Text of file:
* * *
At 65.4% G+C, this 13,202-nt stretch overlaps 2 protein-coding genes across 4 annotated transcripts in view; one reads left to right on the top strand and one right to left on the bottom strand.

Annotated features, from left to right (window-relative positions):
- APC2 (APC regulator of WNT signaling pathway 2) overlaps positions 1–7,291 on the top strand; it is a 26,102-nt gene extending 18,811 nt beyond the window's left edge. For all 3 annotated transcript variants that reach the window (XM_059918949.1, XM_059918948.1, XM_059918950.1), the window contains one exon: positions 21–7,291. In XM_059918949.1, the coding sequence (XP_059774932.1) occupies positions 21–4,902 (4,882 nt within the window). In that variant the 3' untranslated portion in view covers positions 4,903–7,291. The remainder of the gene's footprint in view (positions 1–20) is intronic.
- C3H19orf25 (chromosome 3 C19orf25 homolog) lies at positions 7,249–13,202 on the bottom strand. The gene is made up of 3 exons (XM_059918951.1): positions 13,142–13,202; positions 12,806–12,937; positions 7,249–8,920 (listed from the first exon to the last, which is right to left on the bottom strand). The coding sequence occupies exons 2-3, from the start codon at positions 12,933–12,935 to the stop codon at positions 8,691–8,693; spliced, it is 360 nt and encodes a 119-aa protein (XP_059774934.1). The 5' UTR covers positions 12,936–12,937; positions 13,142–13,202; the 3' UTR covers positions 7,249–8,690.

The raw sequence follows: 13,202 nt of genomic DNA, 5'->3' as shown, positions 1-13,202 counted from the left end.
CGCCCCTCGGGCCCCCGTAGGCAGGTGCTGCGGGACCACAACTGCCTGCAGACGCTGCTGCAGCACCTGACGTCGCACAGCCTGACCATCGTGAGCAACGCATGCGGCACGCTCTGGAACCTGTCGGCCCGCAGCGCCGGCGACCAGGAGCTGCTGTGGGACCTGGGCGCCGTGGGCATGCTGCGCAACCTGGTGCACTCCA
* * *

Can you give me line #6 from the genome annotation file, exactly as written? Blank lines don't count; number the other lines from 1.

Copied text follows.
CGCCCCTCGGGCCCCCGTAGGCAGGTGCTGCGGGACCACAACTGCCTGCAGACGCTGCTGCAGCACCTGACGTCGCACAGCCTGACCATCGTGAGCAACGCATGCGGCACGCTCTGGAACCTGTCGGCCCGCAGCGCCGGCGACCAGGAGCTGCTGTGGGACCTGGGCGCCGTGGGCATGCTGCGCAACCTGGTGCACTCCA